of the right shoulder in a 3-year-old boy with
IR ALL. A The scan after the delayed
intensification phase reveals osteonecrosis in
the proximal humerus. B At the cessation of the
therapy, 2.5 years later, the lesion of
osteonecrosis has disappeared.
50
Dexamethasone versus prednisone and daily oral
versus weekly intravenous mercaptopurine for
patients with standard-risk acute lymphoblastic
leukemia a report from the Childrens Cancer
Group

Bostrom BC, et Blood. 20031013809-3817
51
Osteonecrosis as a Complication of Treating
AcuteLymphoblastic Leukemia in Children A
Report From the Childrens Cancer Group (CCG
1882)
Mattano LA, et al,. J Clin Oncol 183262, 2000
52
Osteonecrosis as a Complication of Treating
AcuteLymphoblastic Leukemia in Children A
Report From the Childrens Cancer Group (CCG
1882)
Mattano LA, et al,. J Clin Oncol 183262, 2000
53
Acute LeukemiaOutcome Measures
  • Hypothesis Increased emphasis on outcomes of
    therapy including measures of psychological,
    emotional and physical well-being will optimize
    treatment
  • Approach Parallel studies to address
  • Burdens of care (financial, emotional)
    Neurotoxicity (methotrexate, dexamethasone)
  • Effects of intensified therapy on stem cells
  • Bone mineral content and avascular necrosis

54
Relapsed ALL Remains a Common Problem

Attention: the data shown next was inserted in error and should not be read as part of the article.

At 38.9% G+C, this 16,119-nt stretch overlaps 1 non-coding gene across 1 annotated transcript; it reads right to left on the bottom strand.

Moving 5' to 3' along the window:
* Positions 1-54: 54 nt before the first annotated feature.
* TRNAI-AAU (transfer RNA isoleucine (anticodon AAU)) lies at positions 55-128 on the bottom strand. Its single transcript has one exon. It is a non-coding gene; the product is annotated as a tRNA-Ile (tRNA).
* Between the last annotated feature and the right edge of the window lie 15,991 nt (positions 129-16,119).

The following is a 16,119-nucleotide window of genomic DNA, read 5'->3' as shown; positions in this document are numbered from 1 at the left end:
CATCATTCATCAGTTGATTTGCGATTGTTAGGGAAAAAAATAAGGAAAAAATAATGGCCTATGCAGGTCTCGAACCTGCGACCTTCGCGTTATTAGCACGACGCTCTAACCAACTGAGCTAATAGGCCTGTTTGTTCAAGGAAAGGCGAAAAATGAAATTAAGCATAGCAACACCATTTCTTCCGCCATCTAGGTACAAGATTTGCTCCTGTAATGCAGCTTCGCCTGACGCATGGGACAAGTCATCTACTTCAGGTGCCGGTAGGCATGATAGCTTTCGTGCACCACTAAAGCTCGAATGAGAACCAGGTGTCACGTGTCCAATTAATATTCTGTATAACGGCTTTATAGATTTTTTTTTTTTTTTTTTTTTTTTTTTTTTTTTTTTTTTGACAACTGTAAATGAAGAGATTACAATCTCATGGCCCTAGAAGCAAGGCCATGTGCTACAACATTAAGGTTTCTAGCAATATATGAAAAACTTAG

55
Most Patients Who Relapse Once Die! Despite
high remission-induction rates and BMT
CCG-1900 series trials Survival After 1st Relapse
Site of relapse (n) 3-year Survival Rate
Any site (809) 40
Bone marrow (505) 28
Isolated CNS (185) 60
Isolated testes (52) 60
56
Acute Leukemia
  • Progress in treatment and cure rates for leukemia
    in childhood has been dramatic in 40 years
  • Progress has been achieved through subsequent
    clinical research
  • Incorporation of biology has led to tailoring
    therapy and improving outcomes
  • There is room for new agents but biology and
    genetics are stronger factors in controlling
    outcomes
  • Better understanding of the right way to give
    currently available agents still shows benefits
    in current trial strategies

57
Summary
  • Your head is round so that your thinking can
    change direction